The Raiders defense, which came up with a game-winning stop in Week 9 against the Lions, had to play the role of hero again. They did just that as safety Karl Joseph picked off Rivers with 20 seconds to go to seal the win. 

"It feels great to be in that moment," Harris said of the defense getting the game-winning stop. "People will say it's pressure, but it's really not pressure when you are prepared. Just to get off the field and hear the crowd go crazy when that ball hits the field, it's pretty surreal." 

[RELATED: Raiders rookie class' dynastic vision might be ahead of schedule]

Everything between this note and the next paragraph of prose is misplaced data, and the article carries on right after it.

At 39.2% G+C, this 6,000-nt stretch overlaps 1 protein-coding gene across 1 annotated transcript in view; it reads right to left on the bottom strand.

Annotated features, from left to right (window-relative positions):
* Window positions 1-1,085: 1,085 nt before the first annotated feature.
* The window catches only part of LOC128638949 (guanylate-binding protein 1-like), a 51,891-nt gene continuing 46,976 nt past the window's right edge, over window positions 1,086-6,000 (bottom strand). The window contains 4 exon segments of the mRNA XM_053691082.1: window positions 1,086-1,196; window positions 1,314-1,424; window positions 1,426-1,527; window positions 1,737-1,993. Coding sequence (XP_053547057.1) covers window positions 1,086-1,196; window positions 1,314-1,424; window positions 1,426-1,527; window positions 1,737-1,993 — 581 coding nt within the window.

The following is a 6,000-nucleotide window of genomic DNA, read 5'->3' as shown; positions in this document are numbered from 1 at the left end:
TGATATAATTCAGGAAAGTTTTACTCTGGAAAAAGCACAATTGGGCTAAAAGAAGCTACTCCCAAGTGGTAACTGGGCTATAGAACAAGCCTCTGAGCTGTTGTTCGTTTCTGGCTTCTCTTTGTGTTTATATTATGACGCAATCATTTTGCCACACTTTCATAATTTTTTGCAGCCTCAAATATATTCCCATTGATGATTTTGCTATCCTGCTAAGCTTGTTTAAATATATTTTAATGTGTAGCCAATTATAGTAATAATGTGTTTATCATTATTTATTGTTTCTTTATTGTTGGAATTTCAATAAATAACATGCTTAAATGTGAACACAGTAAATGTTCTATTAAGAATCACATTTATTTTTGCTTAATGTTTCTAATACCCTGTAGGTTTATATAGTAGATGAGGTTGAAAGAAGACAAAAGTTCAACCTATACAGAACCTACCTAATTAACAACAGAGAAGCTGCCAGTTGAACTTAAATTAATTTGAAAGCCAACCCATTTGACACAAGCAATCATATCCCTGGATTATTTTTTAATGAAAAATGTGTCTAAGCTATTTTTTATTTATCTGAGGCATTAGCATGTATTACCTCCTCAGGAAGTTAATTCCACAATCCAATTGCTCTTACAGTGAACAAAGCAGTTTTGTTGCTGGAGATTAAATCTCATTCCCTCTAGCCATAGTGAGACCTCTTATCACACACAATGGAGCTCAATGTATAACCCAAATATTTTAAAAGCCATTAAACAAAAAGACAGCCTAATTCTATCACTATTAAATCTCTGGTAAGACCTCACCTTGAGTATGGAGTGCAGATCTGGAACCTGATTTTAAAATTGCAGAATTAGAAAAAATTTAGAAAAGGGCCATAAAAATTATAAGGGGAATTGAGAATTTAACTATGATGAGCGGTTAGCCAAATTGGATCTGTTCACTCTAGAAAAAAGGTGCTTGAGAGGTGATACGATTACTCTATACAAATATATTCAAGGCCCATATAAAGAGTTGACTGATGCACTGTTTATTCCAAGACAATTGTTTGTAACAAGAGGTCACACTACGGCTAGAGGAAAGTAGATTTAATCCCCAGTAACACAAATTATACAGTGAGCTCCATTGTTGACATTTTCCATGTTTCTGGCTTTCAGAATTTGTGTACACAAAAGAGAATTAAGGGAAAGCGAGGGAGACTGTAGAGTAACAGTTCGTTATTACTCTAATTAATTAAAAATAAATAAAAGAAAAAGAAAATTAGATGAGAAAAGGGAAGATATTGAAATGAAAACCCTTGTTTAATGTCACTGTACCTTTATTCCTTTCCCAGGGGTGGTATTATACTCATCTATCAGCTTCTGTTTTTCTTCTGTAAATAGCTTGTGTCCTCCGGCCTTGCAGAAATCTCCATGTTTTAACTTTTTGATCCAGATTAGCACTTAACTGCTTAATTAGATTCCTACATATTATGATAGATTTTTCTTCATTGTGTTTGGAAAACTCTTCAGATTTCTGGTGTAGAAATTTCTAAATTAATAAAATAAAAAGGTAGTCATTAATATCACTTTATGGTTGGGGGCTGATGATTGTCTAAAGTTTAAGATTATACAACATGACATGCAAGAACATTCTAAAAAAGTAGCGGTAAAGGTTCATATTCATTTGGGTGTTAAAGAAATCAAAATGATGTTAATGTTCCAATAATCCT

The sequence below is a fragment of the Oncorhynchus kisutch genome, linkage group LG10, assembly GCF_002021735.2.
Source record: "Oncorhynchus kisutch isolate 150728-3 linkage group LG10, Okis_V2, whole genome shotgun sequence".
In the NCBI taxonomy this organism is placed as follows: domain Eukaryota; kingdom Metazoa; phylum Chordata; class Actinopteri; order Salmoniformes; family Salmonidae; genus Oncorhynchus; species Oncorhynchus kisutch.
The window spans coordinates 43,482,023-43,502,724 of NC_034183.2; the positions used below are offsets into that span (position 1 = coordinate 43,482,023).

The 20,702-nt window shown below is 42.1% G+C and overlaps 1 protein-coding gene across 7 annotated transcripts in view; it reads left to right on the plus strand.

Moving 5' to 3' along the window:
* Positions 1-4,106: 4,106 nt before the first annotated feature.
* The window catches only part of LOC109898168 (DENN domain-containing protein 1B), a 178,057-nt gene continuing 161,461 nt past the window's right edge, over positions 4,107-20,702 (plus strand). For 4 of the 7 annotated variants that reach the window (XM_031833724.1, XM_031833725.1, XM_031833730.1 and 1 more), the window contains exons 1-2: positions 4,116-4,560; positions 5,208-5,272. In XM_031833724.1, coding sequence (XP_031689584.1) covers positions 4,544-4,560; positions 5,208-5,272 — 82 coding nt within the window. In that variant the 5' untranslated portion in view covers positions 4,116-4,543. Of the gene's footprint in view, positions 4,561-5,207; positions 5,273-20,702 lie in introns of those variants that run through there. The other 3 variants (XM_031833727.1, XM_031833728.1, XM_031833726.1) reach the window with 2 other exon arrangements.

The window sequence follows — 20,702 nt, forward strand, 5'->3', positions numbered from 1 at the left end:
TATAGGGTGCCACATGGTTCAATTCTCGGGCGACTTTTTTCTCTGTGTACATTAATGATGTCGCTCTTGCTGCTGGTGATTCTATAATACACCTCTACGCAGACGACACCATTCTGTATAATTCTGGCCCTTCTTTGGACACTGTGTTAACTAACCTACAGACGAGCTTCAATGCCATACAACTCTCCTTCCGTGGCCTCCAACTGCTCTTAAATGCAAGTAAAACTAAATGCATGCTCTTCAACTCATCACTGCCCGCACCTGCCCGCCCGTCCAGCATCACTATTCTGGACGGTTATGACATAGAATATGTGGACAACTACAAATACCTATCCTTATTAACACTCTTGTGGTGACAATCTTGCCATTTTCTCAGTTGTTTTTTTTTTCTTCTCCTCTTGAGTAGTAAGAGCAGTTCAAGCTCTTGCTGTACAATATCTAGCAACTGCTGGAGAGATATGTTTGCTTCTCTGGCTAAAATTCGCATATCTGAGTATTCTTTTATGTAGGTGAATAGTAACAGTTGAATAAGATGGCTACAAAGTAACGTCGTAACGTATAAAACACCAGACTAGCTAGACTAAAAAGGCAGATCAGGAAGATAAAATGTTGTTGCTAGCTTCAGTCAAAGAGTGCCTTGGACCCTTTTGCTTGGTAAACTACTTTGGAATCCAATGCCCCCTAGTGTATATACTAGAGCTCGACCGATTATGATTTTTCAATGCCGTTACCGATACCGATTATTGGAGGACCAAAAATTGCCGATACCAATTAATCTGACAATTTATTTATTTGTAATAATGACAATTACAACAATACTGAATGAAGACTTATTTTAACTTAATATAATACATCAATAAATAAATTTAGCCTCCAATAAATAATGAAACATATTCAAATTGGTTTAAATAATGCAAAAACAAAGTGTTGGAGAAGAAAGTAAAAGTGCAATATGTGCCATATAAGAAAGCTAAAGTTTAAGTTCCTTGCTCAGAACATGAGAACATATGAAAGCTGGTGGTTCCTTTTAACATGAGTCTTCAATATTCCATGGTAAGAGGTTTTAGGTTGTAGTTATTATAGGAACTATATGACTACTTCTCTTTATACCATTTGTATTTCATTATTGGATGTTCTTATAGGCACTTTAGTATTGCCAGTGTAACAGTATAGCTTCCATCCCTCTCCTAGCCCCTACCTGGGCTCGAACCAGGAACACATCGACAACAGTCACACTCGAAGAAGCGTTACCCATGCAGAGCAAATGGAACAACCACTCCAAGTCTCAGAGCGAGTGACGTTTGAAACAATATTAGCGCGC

Despite the injuries, five-game road trip and early-season drama, the Raiders find themselves at 5-4 and firmly in the AFC playoff hunt, with a new hero emerging every week. 

In the final night game at the Coliseum, Harris picked off Rivers twice and had a third interception in the end zone nullified when defensive end Maxx Crosby was flagged for lining up in the neutral zone. He had 115 return yards and a touchdown that gave the Raiders some early-game juice to steady to the ship in the biggest game of their season. 

"It was pretty exciting and a special moment for this team, special moment for my teammates," Harris said. "It's a credit to them for just putting me in a position and trusting those guys." 

A team win it was, but Harris was the man of the hour. 

Raiders injury report: Josh Jacobs, Trent Brown miss practice Thursday

Raiders injury report: Josh Jacobs, Trent Brown miss practice Thursday